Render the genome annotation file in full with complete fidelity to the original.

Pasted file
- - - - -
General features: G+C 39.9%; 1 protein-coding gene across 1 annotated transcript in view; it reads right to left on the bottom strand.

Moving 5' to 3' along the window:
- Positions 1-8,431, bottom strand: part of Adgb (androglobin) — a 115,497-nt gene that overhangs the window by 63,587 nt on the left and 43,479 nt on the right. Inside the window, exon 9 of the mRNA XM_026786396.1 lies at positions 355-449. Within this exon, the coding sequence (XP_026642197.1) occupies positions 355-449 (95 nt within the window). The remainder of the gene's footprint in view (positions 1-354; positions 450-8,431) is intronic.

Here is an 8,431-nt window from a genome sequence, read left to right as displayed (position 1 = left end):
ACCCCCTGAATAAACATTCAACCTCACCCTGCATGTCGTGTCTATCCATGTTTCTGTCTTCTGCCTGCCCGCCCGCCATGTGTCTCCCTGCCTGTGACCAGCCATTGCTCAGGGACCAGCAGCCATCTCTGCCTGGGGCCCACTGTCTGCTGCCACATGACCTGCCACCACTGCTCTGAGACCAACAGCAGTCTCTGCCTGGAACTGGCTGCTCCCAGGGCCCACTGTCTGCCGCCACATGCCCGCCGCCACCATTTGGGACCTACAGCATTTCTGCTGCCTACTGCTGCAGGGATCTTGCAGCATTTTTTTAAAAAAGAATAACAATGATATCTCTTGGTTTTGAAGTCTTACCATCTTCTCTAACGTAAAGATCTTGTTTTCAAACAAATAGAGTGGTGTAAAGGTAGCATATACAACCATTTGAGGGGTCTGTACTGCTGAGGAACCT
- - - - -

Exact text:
General features: G+C 39.9%; 1 protein-coding gene across 1 annotated transcript in view; it reads right to left on the bottom strand.

Moving 5' to 3' along the window:
- Positions 1-8,431, bottom strand: part of Adgb (androglobin) — a 115,497-nt gene that overhangs the window by 63,587 nt on the left and 43,479 nt on the right. Inside the window, exon 9 of the mRNA XM_026786396.1 lies at positions 355-449. Within this exon, the coding sequence (XP_026642197.1) occupies positions 355-449 (95 nt within the window). The remainder of the gene's footprint in view (positions 1-354; positions 450-8,431) is intronic.

Here is an 8,431-nt window from a genome sequence, read left to right as displayed (position 1 = left end):
ACCCCCTGAATAAACATTCAACCTCACCCTGCATGTCGTGTCTATCCATGTTTCTGTCTTCTGCCTGCCCGCCCGCCATGTGTCTCCCTGCCTGTGACCAGCCATTGCTCAGGGACCAGCAGCCATCTCTGCCTGGGGCCCACTGTCTGCTGCCACATGACCTGCCACCACTGCTCTGAGACCAACAGCAGTCTCTGCCTGGAACTGGCTGCTCCCAGGGCCCACTGTCTGCCGCCACATGCCCGCCGCCACCATTTGGGACCTACAGCATTTCTGCTGCCTACTGCTGCAGGGATCTTGCAGCATTTTTTTAAAAAAGAATAACAATGATATCTCTTGGTTTTGAAGTCTTACCATCTTCTCTAACGTAAAGATCTTGTTTTCAAACAAATAGAGTGGTGTAAAGGTAGCATATACAACCATTTGAGGGGTCTGTACTGCTGAGGAACCT